We must resist this dark female lust, Betty, or it will swallow us up.

This quote, also in Act I, Scene three echoes Clive's earlier comment that he fears Africa "swallowing" him up. Clive connects the weakness of women with the perceived savageness of Africa. The notion that Betty's lust is "dark" implies an evil beyond the control of any woman. Clive insists that he and Betty must work together to resist the onslaught of evil forces. He does not even give Betty credit for her own choices, maintaining that Betty's identity is some combination of a female weakness and his ability to control that weakness.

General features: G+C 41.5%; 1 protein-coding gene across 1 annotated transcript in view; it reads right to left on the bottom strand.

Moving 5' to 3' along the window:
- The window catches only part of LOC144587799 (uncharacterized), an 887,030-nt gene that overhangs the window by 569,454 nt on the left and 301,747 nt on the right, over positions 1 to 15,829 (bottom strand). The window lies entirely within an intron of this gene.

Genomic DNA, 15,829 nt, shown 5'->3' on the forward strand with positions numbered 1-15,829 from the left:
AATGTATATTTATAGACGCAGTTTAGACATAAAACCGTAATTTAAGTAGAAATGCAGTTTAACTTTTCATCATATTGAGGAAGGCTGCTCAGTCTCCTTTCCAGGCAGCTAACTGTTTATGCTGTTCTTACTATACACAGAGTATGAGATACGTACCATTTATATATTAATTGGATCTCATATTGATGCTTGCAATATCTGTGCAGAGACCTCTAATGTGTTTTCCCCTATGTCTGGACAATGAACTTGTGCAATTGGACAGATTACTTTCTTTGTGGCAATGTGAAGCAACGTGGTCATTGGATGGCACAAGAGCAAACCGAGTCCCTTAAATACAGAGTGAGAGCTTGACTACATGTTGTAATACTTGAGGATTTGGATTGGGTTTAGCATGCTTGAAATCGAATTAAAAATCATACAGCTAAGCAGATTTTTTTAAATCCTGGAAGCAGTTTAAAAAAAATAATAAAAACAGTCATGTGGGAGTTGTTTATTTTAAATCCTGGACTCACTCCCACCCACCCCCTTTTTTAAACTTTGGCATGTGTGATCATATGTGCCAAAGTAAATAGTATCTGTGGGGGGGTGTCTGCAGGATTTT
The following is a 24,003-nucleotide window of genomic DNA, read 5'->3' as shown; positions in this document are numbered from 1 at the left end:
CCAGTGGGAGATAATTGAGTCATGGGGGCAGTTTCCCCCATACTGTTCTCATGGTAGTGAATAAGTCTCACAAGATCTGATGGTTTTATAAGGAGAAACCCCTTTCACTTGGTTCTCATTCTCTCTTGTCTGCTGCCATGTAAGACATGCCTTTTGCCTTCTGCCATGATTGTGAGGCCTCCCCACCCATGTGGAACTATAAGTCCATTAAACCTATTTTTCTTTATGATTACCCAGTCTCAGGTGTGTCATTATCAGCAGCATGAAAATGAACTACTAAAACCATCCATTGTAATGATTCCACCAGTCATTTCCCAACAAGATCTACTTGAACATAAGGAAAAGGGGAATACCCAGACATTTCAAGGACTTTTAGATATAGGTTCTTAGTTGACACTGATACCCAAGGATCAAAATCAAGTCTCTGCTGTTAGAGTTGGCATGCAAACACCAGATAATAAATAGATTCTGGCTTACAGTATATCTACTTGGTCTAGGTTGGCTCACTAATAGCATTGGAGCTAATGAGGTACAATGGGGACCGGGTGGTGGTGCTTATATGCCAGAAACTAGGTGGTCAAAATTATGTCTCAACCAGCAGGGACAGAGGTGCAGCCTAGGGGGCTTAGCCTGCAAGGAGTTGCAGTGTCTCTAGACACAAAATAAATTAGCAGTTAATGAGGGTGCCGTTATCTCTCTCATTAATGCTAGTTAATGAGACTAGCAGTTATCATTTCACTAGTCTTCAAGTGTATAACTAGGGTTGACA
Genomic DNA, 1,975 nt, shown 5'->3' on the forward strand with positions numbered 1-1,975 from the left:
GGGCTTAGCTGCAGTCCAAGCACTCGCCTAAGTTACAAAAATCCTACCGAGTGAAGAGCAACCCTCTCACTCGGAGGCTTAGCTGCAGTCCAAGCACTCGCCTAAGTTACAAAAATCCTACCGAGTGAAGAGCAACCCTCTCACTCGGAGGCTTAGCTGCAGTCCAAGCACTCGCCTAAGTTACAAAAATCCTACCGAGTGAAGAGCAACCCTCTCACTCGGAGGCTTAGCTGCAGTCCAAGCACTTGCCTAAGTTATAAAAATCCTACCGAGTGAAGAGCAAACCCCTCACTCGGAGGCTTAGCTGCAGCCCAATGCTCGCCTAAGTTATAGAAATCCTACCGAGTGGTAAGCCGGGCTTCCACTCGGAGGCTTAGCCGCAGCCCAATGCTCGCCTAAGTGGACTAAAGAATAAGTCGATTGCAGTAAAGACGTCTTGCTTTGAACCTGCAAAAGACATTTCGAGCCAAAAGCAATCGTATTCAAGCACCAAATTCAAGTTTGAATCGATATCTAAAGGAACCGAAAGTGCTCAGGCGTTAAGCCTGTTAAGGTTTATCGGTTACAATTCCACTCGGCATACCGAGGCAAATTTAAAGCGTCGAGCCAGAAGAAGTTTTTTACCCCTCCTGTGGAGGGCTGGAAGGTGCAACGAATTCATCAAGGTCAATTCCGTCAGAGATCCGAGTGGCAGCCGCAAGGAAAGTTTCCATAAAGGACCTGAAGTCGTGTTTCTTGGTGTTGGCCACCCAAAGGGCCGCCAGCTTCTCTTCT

Here, Clive also denies the truth of his family falling apart. By accepting Betty's infidelity as something that is beyond her control, he is able to deny that he has been betrayed. Clive attributes his family's indiscretions to larger forces in order to avoid the painful truth that he, as a father and husband, might have failed his family. He accepts no responsibility for Betty's wrongdoing. This quote is part of a larger lecture in which he hardly gives Betty an opportunity to speak. She only affirms his position that they have been victim to the inherent weaknesses of femininity.